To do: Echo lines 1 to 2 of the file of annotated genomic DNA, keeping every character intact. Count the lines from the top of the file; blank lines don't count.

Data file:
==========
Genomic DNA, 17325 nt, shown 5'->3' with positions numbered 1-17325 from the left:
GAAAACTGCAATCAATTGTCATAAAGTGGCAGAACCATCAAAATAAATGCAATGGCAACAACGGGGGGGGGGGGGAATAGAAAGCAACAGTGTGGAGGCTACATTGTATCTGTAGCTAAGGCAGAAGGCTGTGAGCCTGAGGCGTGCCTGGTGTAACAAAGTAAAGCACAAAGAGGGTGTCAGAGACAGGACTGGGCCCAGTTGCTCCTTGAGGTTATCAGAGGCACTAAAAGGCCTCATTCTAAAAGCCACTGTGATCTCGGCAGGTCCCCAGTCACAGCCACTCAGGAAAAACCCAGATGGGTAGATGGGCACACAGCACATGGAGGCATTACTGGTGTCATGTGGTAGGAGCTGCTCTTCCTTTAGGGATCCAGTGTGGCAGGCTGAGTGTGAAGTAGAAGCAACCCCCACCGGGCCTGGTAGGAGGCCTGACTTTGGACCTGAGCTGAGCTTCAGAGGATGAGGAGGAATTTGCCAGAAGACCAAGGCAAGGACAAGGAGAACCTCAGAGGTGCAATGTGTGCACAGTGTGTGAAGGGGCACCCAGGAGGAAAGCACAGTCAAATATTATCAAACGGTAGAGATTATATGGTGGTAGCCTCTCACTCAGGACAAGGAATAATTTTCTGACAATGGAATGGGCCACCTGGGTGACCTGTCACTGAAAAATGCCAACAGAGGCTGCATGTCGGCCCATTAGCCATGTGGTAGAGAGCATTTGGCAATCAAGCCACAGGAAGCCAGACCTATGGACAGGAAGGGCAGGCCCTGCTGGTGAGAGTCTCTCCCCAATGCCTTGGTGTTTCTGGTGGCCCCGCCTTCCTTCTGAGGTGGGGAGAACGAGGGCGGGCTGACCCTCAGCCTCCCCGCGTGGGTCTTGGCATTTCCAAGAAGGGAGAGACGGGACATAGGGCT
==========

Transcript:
Genomic DNA, 17325 nt, shown 5'->3' with positions numbered 1-17325 from the left:
GAAAACTGCAATCAATTGTCATAAAGTGGCAGAACCATCAAAATAAATGCAATGGCAACAACGGGGGGGGGGGGGAATAGAAAGCAACAGTGTGGAGGCTACATTGTATCTGTAGCTAAGGCAGAAGGCTGTGAGCCTGAGGCGTGCCTGGTGTAACAAAGTAAAGCACAAAGAGGGTGTCAGAGACAGGACTGGGCCCAGTTGCTCCTTGAGGTTATCAGAGGCACTAAAAGGCCTCATTCTAAAAGCCACTGTGATCTCGGCAGGTCCCCAGTCACAGCCACTCAGGAAAAACCCAGATGGGTAGATGGGCACACAGCACATGGAGGCATTACTGGTGTCATGTGGTAGGAGCTGCTCTTCCTTTAGGGATCCAGTGTGGCAGGCTGAGTGTGAAGTAGAAGCAACCCCCACCGGGCCTGGTAGGAGGCCTGACTTTGGACCTGAGCTGAGCTTCAGAGGATGAGGAGGAATTTGCCAGAAGACCAAGGCAAGGACAAGGAGAACCTCAGAGGTGCAATGTGTGCACAGTGTGTGAAGGGGCACCCAGGAGGAAAGCACAGTCAAATATTATCAAACGGTAGAGATTATATGGTGGTAGCCTCTCACTCAGGACAAGGAATAATTTTCTGACAATGGAATGGGCCACCTGGGTGACCTGTCACTGAAAAATGCCAACAGAGGCTGCATGTCGGCCCATTAGCCATGTGGTAGAGAGCATTTGGCAATCAAGCCACAGGAAGCCAGACCTATGGACAGGAAGGGCAGGCCCTGCTGGTGAGAGTCTCTCCCCAATGCCTTGGTGTTTCTGGTGGCCCCGCCTTCCTTCTGAGGTGGGGAGAACGAGGGCGGGCTGACCCTCAGCCTCCCCGCGTGGGTCTTGGCATTTCCAAGAAGGGAGAGACGGGACATAGGGCT